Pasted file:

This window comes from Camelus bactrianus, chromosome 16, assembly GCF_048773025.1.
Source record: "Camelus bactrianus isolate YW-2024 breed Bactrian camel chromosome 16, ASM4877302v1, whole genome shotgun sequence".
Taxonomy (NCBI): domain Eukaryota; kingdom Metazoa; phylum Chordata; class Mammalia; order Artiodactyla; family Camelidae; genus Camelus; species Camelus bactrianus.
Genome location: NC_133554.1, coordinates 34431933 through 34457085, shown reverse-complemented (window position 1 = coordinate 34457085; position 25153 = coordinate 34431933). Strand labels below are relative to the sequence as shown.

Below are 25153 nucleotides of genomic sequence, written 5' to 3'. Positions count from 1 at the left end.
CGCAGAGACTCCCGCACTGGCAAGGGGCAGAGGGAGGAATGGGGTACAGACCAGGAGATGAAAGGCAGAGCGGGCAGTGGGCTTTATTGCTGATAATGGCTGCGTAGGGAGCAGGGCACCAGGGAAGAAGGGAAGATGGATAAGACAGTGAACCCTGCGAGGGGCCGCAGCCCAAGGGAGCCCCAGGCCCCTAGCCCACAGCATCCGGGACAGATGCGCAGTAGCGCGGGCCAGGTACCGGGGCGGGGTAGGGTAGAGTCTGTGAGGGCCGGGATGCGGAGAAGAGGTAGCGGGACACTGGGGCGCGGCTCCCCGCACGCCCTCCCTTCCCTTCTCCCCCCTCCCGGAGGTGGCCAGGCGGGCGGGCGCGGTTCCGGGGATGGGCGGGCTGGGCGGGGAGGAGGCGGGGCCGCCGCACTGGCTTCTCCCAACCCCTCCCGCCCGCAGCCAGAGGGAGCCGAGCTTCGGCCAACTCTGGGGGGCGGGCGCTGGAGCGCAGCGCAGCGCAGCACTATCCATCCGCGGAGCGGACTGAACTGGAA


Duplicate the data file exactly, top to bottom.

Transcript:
This window comes from Camelus bactrianus, chromosome 16, assembly GCF_048773025.1.
Source record: "Camelus bactrianus isolate YW-2024 breed Bactrian camel chromosome 16, ASM4877302v1, whole genome shotgun sequence".
Taxonomy (NCBI): domain Eukaryota; kingdom Metazoa; phylum Chordata; class Mammalia; order Artiodactyla; family Camelidae; genus Camelus; species Camelus bactrianus.
Genome location: NC_133554.1, coordinates 34431933 through 34457085, shown reverse-complemented (window position 1 = coordinate 34457085; position 25153 = coordinate 34431933). Strand labels below are relative to the sequence as shown.

Below are 25153 nucleotides of genomic sequence, written 5' to 3'. Positions count from 1 at the left end.
CGCAGAGACTCCCGCACTGGCAAGGGGCAGAGGGAGGAATGGGGTACAGACCAGGAGATGAAAGGCAGAGCGGGCAGTGGGCTTTATTGCTGATAATGGCTGCGTAGGGAGCAGGGCACCAGGGAAGAAGGGAAGATGGATAAGACAGTGAACCCTGCGAGGGGCCGCAGCCCAAGGGAGCCCCAGGCCCCTAGCCCACAGCATCCGGGACAGATGCGCAGTAGCGCGGGCCAGGTACCGGGGCGGGGTAGGGTAGAGTCTGTGAGGGCCGGGATGCGGAGAAGAGGTAGCGGGACACTGGGGCGCGGCTCCCCGCACGCCCTCCCTTCCCTTCTCCCCCCTCCCGGAGGTGGCCAGGCGGGCGGGCGCGGTTCCGGGGATGGGCGGGCTGGGCGGGGAGGAGGCGGGGCCGCCGCACTGGCTTCTCCCAACCCCTCCCGCCCGCAGCCAGAGGGAGCCGAGCTTCGGCCAACTCTGGGGGGCGGGCGCTGGAGCGCAGCGCAGCGCAGCACTATCCATCCGCGGAGCGGACTGAACTGGAA